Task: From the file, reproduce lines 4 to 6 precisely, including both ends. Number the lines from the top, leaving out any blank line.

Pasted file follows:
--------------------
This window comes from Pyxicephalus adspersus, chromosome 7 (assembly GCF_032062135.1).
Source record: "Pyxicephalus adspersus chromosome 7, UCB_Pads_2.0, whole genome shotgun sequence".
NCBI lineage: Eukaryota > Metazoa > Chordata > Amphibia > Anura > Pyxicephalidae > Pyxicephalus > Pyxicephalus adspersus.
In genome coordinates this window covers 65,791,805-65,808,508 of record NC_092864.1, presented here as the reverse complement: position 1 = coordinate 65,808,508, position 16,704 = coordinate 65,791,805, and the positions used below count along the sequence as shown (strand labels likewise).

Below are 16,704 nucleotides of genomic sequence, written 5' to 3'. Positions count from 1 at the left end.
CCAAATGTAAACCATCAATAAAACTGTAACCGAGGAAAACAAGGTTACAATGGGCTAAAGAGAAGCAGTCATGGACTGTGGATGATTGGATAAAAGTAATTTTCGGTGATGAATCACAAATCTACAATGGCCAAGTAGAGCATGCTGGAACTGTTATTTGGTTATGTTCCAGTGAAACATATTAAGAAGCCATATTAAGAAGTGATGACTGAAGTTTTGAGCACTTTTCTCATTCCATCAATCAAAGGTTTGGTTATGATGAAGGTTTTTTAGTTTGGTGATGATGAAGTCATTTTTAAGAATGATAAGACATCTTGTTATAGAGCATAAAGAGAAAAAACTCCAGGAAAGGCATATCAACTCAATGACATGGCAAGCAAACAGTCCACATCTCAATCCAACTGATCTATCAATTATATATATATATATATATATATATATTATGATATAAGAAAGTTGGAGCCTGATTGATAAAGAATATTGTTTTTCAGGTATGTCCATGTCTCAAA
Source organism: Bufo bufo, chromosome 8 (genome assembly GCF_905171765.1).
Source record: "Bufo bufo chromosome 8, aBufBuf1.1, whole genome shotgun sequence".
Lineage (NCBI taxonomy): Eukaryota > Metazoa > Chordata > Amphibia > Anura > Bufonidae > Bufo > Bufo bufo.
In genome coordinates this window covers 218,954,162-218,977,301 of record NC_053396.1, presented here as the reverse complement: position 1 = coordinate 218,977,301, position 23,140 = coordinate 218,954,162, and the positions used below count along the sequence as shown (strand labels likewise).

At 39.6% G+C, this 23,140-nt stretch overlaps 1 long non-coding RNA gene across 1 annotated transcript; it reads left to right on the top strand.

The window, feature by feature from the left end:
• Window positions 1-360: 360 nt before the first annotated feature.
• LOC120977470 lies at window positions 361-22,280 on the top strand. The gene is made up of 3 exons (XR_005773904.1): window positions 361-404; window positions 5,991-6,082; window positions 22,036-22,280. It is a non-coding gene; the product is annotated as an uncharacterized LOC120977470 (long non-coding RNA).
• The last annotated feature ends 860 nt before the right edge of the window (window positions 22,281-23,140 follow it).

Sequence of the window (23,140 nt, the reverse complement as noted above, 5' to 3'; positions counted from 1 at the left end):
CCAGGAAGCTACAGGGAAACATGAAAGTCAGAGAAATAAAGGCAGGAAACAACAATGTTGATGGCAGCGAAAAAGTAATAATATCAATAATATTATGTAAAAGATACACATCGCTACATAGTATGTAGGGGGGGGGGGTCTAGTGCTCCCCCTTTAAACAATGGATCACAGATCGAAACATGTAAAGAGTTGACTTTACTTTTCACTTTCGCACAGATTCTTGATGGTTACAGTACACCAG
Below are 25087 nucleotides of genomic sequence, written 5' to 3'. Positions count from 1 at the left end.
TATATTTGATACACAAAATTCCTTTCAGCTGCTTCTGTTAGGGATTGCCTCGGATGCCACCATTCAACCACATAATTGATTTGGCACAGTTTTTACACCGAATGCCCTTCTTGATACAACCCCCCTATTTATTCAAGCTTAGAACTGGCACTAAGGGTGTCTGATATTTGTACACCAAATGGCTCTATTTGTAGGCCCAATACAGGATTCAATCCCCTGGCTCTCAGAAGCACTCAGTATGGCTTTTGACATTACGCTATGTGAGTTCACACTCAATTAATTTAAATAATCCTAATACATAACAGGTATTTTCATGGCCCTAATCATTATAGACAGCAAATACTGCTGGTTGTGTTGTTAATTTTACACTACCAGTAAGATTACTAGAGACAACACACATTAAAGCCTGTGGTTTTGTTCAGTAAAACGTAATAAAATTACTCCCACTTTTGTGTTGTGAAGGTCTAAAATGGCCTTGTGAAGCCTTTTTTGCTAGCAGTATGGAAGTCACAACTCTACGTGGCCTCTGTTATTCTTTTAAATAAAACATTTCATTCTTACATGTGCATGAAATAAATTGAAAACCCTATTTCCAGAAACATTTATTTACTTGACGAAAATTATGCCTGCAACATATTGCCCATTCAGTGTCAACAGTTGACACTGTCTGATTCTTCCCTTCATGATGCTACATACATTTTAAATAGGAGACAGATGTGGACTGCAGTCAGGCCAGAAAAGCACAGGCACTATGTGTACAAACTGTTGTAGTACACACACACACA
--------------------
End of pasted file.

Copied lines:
In genome coordinates this window covers 65,791,805-65,808,508 of record NC_092864.1, presented here as the reverse complement: position 1 = coordinate 65,808,508, position 16,704 = coordinate 65,791,805, and the positions used below count along the sequence as shown (strand labels likewise).

Below are 16,704 nucleotides of genomic sequence, written 5' to 3'. Positions count from 1 at the left end.
CCAAATGTAAACCATCAATAAAACTGTAACCGAGGAAAACAAGGTTACAATGGGCTAAAGAGAAGCAGTCATGGACTGTGGATGATTGGATAAAAGTAATTTTCGGTGATGAATCACAAATCTACAATGGCCAAGTAGAGCATGCTGGAACTGTTATTTGGTTATGTTCCAGTGAAACATATTAAGAAGCCATATTAAGAAGTGATGACTGAAGTTTTGAGCACTTTTCTCATTCCATCAATCAAAGGTTTGGTTATGATGAAGGTTTTTTAGTTTGGTGATGATGAAGTCATTTTTAAGAATGATAAGACATCTTGTTATAGAGCATAAAGAGAAAAAACTCCAGGAAAGGCATATCAACTCAATGACATGGCAAGCAAACAGTCCACATCTCAATCCAACTGATCTATCAATTATATATATATATATATATATATATATTATGATATAAGAAAGTTGGAGCCTGATTGATAAAGAATATTGTTTTTCAGGTATGTCCATGTCTCAAA